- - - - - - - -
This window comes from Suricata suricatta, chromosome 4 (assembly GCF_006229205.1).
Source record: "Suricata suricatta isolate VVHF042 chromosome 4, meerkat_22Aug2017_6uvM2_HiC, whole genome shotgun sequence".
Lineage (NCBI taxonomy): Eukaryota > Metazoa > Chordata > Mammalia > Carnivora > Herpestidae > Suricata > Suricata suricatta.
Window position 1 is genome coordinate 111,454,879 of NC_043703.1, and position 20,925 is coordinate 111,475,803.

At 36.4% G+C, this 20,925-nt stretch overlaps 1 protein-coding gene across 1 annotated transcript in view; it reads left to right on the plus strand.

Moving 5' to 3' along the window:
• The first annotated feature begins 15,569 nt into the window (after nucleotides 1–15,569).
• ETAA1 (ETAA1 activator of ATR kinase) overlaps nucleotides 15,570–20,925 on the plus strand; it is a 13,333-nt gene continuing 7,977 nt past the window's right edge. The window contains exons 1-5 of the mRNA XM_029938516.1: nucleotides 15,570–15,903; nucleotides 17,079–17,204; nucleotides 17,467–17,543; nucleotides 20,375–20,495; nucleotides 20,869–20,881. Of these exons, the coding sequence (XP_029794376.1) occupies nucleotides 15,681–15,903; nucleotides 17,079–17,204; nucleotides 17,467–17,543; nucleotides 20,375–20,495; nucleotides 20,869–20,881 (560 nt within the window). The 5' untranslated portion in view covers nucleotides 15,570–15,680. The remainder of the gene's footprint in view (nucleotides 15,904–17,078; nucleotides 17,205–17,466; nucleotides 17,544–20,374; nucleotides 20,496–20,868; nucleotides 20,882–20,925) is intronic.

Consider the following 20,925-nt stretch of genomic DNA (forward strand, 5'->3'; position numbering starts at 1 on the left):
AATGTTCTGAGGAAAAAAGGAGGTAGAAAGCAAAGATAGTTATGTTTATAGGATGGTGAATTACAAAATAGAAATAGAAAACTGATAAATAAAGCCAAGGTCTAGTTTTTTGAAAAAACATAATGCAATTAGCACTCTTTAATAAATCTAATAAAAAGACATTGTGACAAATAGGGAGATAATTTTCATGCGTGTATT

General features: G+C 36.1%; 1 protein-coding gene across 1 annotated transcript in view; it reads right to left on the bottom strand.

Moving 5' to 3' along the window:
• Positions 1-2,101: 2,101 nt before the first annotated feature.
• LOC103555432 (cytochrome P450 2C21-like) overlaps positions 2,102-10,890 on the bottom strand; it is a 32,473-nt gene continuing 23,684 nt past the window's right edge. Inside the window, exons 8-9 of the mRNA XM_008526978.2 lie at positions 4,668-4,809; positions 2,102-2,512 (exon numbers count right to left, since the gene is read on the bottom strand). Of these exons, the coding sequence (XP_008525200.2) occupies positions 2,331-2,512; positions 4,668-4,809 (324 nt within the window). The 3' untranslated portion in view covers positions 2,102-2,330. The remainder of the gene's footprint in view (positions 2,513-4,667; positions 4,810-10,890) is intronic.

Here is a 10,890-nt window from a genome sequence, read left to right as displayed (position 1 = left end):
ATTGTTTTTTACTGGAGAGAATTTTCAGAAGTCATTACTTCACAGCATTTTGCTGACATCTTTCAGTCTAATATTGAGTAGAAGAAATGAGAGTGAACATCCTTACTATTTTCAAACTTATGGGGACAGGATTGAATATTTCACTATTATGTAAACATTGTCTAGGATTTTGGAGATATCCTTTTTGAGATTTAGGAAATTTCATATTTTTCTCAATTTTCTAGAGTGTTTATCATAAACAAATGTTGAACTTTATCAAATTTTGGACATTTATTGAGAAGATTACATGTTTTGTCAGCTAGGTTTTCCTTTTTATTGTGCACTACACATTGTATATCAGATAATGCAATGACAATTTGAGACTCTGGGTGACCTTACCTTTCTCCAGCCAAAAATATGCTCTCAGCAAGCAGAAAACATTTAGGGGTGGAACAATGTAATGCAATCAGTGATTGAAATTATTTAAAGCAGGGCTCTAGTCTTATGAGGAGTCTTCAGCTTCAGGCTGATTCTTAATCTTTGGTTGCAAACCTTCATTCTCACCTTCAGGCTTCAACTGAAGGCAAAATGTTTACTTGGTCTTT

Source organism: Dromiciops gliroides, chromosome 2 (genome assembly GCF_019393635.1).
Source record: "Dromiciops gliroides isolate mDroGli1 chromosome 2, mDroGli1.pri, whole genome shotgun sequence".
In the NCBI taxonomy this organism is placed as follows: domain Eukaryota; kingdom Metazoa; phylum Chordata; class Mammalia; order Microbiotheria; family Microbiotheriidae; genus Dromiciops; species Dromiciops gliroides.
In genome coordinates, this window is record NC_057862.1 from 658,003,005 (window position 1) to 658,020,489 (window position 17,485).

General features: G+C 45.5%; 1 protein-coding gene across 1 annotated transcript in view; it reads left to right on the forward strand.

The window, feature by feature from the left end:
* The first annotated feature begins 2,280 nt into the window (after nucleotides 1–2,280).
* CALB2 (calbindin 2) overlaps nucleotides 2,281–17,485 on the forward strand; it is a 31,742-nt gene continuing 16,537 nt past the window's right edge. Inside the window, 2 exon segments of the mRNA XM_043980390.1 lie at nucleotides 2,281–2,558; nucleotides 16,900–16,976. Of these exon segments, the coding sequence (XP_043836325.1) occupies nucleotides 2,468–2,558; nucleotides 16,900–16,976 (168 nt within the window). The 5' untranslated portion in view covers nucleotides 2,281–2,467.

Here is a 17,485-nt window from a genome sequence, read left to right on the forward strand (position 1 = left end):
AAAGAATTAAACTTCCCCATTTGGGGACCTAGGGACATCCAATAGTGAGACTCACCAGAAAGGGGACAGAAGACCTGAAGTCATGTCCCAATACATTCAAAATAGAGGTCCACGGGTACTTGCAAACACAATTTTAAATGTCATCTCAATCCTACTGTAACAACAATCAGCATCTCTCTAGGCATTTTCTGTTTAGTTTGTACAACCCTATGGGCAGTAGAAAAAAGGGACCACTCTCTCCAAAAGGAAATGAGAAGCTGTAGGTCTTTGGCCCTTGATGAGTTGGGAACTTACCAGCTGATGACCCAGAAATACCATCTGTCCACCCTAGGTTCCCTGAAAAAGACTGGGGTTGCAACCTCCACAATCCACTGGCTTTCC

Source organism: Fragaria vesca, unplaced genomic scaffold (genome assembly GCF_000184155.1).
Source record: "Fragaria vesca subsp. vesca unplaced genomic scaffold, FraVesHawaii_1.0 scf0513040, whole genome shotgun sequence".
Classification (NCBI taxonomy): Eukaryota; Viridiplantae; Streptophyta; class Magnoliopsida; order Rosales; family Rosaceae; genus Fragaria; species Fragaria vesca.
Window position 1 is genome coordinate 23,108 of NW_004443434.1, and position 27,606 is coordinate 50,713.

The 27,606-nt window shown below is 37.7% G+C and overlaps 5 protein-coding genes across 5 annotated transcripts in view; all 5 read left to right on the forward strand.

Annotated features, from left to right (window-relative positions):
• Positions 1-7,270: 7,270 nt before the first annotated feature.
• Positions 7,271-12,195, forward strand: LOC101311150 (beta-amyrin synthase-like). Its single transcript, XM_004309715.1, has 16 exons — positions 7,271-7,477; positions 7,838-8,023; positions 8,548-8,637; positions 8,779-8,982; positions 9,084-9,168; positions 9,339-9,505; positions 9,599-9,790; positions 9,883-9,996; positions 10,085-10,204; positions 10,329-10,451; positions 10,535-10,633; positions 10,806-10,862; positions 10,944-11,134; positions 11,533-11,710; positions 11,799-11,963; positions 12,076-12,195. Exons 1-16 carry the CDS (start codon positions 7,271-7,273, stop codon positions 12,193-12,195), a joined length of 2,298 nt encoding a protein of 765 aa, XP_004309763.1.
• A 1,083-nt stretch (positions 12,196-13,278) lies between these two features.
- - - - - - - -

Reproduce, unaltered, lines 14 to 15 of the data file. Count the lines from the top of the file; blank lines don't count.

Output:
• LOC103555432 (cytochrome P450 2C21-like) overlaps positions 2,102-10,890 on the bottom strand; it is a 32,473-nt gene continuing 23,684 nt past the window's right edge. Inside the window, exons 8-9 of the mRNA XM_008526978.2 lie at positions 4,668-4,809; positions 2,102-2,512 (exon numbers count right to left, since the gene is read on the bottom strand). Of these exons, the coding sequence (XP_008525200.2) occupies positions 2,331-2,512; positions 4,668-4,809 (324 nt within the window). The 3' untranslated portion in view covers positions 2,102-2,330. The remainder of the gene's footprint in view (positions 2,513-4,667; positions 4,810-10,890) is intronic.

Here is a 10,890-nt window from a genome sequence, read left to right as displayed (position 1 = left end):